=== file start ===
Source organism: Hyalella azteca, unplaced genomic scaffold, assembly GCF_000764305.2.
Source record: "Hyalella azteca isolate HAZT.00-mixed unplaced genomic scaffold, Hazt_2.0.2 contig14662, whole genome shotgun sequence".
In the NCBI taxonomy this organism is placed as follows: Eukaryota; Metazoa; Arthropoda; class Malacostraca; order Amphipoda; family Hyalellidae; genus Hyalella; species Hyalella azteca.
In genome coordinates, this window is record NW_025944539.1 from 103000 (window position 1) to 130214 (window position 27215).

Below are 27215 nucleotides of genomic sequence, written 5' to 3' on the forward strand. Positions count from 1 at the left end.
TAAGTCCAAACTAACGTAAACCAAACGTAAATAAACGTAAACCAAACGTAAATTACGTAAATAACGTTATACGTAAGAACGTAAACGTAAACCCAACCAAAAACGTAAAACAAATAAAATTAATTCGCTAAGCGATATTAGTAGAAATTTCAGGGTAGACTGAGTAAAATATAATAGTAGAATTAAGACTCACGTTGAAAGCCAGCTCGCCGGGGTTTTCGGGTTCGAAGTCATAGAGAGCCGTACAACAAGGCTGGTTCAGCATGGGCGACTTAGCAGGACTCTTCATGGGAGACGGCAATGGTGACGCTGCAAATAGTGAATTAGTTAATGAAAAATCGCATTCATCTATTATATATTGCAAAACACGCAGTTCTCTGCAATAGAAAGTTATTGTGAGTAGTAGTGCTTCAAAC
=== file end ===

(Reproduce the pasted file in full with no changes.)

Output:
Source organism: Hyalella azteca, unplaced genomic scaffold, assembly GCF_000764305.2.
Source record: "Hyalella azteca isolate HAZT.00-mixed unplaced genomic scaffold, Hazt_2.0.2 contig14662, whole genome shotgun sequence".
In the NCBI taxonomy this organism is placed as follows: Eukaryota; Metazoa; Arthropoda; class Malacostraca; order Amphipoda; family Hyalellidae; genus Hyalella; species Hyalella azteca.
In genome coordinates, this window is record NW_025944539.1 from 103000 (window position 1) to 130214 (window position 27215).

Below are 27215 nucleotides of genomic sequence, written 5' to 3' on the forward strand. Positions count from 1 at the left end.
TAAGTCCAAACTAACGTAAACCAAACGTAAATAAACGTAAACCAAACGTAAATTACGTAAATAACGTTATACGTAAGAACGTAAACGTAAACCCAACCAAAAACGTAAAACAAATAAAATTAATTCGCTAAGCGATATTAGTAGAAATTTCAGGGTAGACTGAGTAAAATATAATAGTAGAATTAAGACTCACGTTGAAAGCCAGCTCGCCGGGGTTTTCGGGTTCGAAGTCATAGAGAGCCGTACAACAAGGCTGGTTCAGCATGGGCGACTTAGCAGGACTCTTCATGGGAGACGGCAATGGTGACGCTGCAAATAGTGAATTAGTTAATGAAAAATCGCATTCATCTATTATATATTGCAAAACACGCAGTTCTCTGCAATAGAAAGTTATTGTGAGTAGTAGTGCTTCAAAC